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IES Grant

Title: Mediators of Social Impairment among Children with ADHD
Center: NCSER Year: 2012
Principal Investigator: Flory, Kate Awardee: University of South Carolina
Program: Social, Emotional, and Behavioral Competence      [Program Details]
Award Period: 03/1/2012 – 02/28/2015 Award Amount: $1,530,974
Type: Exploration Award Number: R324A120003

Purpose: The goal of this project was to explore the role of social cognition, social performance, and self-control on the social and academic functioning of children with attention deficit/hyperactivity disorder (ADHD). Children with ADHD typically exhibit behaviors such as inattention, hyperactivity, and impulsivity. However, children with ADHD also typically suffer from social problems, and there has been substantial evidence that social impairment can compromise academic success. The limited success of social skills treatment programs in improving outcomes for these students may be explained by the fact that the interventions were developed without a sufficient understanding of the underlying mechanisms that account for the social impairment experienced by children with ADHD. Although not specific to children with ADHD, research has established that social cognition, social performance, and self-control challenges are mediators of social functioning. These three mediators correspond to many of the hypothesized challenges of children with ADHD. Therefore, in this project, researchers planned to study the role of these potential mediators in the social and academic functioning of children with ADHD.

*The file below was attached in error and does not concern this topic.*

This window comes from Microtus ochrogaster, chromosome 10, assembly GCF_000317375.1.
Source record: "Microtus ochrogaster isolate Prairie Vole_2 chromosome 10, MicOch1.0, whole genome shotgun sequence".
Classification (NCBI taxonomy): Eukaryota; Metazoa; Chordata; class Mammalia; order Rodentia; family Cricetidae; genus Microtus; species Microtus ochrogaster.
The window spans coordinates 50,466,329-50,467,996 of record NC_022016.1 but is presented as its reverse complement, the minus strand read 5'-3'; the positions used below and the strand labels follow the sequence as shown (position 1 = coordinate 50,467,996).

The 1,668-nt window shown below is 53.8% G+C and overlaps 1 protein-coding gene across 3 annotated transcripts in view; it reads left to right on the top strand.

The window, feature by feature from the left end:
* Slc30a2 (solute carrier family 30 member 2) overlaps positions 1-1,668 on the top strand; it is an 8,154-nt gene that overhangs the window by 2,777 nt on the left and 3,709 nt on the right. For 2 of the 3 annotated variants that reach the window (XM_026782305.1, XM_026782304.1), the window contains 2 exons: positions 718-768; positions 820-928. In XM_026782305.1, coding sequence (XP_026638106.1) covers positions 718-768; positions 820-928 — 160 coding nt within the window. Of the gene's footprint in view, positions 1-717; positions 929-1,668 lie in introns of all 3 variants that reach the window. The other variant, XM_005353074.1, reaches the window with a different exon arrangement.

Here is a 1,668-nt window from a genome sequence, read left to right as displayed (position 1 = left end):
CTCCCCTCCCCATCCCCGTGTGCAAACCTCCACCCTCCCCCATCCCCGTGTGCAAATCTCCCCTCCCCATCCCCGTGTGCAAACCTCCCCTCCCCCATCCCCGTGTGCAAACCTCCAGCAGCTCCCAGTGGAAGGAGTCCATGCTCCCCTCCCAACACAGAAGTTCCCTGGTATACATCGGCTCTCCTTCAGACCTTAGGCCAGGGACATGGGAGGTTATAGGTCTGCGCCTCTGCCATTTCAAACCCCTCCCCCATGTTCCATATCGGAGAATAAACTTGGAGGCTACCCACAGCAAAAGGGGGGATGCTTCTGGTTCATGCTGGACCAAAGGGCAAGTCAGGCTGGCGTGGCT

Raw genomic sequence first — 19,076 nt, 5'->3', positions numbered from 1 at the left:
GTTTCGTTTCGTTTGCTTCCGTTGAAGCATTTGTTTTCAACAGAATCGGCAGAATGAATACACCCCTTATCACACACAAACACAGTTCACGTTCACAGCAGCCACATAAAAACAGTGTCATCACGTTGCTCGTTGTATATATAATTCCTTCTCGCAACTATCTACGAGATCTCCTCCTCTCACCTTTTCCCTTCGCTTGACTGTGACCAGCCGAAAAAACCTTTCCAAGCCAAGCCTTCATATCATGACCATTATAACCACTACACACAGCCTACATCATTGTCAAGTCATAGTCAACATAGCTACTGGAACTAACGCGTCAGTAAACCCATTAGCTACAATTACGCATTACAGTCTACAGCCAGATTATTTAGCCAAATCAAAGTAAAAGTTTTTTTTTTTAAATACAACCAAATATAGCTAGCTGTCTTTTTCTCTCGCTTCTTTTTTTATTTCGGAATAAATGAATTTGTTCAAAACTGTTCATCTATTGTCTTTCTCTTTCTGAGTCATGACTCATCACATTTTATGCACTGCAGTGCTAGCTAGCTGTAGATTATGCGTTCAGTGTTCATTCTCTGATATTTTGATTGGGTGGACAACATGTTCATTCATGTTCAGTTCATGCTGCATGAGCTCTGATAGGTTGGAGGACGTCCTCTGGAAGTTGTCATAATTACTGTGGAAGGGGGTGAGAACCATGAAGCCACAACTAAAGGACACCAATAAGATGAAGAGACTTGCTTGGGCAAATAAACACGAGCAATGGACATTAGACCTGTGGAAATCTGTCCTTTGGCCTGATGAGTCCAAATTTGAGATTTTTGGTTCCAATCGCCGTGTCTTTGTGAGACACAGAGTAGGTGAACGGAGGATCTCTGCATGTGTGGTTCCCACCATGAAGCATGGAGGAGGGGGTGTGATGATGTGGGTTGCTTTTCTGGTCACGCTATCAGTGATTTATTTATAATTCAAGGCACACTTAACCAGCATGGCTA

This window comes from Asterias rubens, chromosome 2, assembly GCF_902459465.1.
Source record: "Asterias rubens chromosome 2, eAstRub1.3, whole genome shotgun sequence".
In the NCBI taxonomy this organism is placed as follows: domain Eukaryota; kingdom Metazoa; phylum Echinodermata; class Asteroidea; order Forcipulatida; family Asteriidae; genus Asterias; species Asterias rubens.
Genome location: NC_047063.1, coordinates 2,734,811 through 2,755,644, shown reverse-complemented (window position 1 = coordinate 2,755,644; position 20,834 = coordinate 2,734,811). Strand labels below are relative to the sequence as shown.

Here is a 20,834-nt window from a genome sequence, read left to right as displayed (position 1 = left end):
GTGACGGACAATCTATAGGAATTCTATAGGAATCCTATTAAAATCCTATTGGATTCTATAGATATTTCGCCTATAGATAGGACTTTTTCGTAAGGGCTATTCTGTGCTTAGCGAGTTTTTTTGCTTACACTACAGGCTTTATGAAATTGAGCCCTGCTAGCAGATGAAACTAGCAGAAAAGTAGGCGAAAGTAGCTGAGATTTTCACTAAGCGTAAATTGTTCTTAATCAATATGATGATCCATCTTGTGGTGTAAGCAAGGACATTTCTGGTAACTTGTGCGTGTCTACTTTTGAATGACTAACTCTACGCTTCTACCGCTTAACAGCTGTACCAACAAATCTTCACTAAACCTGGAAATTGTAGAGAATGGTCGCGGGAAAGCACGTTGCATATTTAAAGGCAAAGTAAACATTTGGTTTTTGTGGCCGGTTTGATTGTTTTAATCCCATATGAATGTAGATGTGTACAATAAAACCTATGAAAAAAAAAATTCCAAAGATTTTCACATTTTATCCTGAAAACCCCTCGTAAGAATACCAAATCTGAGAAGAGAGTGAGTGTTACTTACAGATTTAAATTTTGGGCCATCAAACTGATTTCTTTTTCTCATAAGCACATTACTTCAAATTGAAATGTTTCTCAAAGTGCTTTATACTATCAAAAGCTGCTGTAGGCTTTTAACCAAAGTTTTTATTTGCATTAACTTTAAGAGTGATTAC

Project Activities: Researchers planned to collect data to determine the role of social cognition, social performance, and self-control challenges on the social and academic functioning of children (8–10 years old) with varying degrees of ADHD symptomology. The planned data collection included individual sessions as well as a weekend social group session with other children to collect data on social performance and sociometric status measures. The researchers planned to use structural equation modeling to examine the factors that account for the relation between ADHD and social functioning and how the hypothesized mediators and social functioning may impact the academic functioning of children with ADHD.

Structured Abstract


Setting: Individual and group sessions for children will take place at university settings.

Sample: A total of 240 children ages 8–10 with ADHD symptoms will participate in this study.

Intervention: Due to the nature of this research, there is no intervention.